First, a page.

5 Ways to Ensure Your Book Adds to the Conversation in Your Topic
This afternoon my 20-something son Facetimed me. We talk on the phone and text quite often, but I hadn’t seen his face since August. I got totally distracted as soon as he popped onto the screen and started chatting.
“Stop,” I finally interrupted him in mid-sentence. “Do you have a mullet?!?“
“Yeah!” He grinned, turning sideways, so I could see it in all its glory. “Isn’t it cool?”
“Um, yeah?” Visions of Billy Ray Cyrus’s mullet danced in my head. But it’s not actually like Mr. Cyrus’s at all.
My son’s is shorter, more like a flip, and he doesn’t have the Elvis wave thing on top – phew. So mullets are here again, but as a young professional, my son did his “professional” take on the mullet (if that even exists).
But it’s still a mullet, which in a roundabout way brings me to books and writing!
Don’t Rehash What Readers Can Find with a Google Search
You can take an old idea (like a mullet) and write a book on it, but you don’t want to just rehash the ideas that are already out there.
You must have an original take on it. You must add something to the conversation around your topic.
There is so much content out there: books, blogs, podcasts, online courses, and much of it is a rehash of the same old ideas, reworked in new packaging, but really there’s nothing new there at all.
This is what my son did. A mullet is a mullet is a mullet!
There’s a common idea in the writing world that your idea is great because even if someone has written on it, you haven’t written on it, so of course, your version will be original.
Possibly with fiction, but not with nonfiction, especially prescriptive or transformational nonfiction, where you want to inspire or teach your readers to make a change.
Your words will be original (unless you plagiarize), but you need to go deeper than that. Your ideas need to offer something new to the world and to the conversation around your topic area, especially if you’re sharing them in a book.
Your readers are smart. They know what’s out there. If they’re buying your book and investing time and money into reading it, you want to give them something new, not rehashed material they could have discovered with a quick google search.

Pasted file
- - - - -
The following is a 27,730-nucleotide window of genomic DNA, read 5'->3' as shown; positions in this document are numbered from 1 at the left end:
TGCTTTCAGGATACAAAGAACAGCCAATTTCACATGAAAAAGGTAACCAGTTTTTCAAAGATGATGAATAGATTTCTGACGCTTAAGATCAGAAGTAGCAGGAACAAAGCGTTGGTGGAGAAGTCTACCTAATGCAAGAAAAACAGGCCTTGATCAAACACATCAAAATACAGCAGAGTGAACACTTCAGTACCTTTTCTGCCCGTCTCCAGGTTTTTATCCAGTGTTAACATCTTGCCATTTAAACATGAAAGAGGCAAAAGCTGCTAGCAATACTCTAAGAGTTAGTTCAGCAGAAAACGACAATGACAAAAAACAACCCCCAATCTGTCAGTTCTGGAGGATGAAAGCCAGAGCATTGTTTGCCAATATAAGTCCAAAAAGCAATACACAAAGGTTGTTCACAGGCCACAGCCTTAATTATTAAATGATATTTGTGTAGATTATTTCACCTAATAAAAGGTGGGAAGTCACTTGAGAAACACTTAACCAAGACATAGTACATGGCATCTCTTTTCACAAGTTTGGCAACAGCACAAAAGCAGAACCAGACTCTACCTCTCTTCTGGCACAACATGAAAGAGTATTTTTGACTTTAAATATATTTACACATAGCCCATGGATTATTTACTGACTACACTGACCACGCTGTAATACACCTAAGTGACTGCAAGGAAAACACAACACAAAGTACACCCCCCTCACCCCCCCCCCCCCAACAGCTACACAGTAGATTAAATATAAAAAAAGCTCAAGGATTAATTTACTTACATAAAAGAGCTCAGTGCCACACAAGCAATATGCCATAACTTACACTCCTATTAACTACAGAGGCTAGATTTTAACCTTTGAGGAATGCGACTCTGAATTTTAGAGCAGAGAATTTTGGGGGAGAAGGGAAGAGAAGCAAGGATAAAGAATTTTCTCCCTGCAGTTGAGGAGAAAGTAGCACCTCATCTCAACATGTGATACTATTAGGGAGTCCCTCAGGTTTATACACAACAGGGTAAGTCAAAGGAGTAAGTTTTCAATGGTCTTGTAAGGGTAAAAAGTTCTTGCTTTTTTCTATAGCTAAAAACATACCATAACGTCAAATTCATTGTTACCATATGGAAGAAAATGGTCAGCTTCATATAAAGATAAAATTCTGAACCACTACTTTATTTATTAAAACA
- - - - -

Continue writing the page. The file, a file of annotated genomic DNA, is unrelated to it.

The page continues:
Before you start writing, when you’re developing your ideas and researching, think deeply about what you are adding to the conversation around your topic.
5 Ways to Add to the Conversation
You don’t have to do original research to add something new to the conversation. Here are a few ways you can go about it.
- Add new perspective on an old idea
- Create a different way of solving a problem than has been shared before
- Develop and share an original framework or steps to help readers achieve a goal
- Share a original insight or stories around your topic that might encourage readers or inspire change
- Combine existing ideas in a new way?
Figuring out your original approach to your topic area is deep work, and it’s totally worth it, especially if you’re going for a traditional publishing deal.
In your nonfiction book proposal, you’ll need to clearly explain how your book is different from the many comparable titles on your topic that have already been published.
This is one of those areas that you want to drill down before you start writing as it will influence what you include, what you cut, and how you structure your book.
Think about this question, are you adding something fresh and new to the conversation around your book idea? Or are you writing a book version of a mullet – rehashed and looks a little different but not anything new?
If you’re not sure, I offer Idea Clarity sessions, and I can help you hash it out.
All my best,
P.S. On another note, while mullets, and more recently cargo pants, have made a comeback, I’m hopeful that pleated pants stay firmly in the late 80’s/early 90’s!!!!
P.P.S. I also have to share that I had the pleasure of seeing Billy Ray Cyrus on Broadway, starring in Chicago. He wasn’t the best actor but WOW, the man can sing!!!
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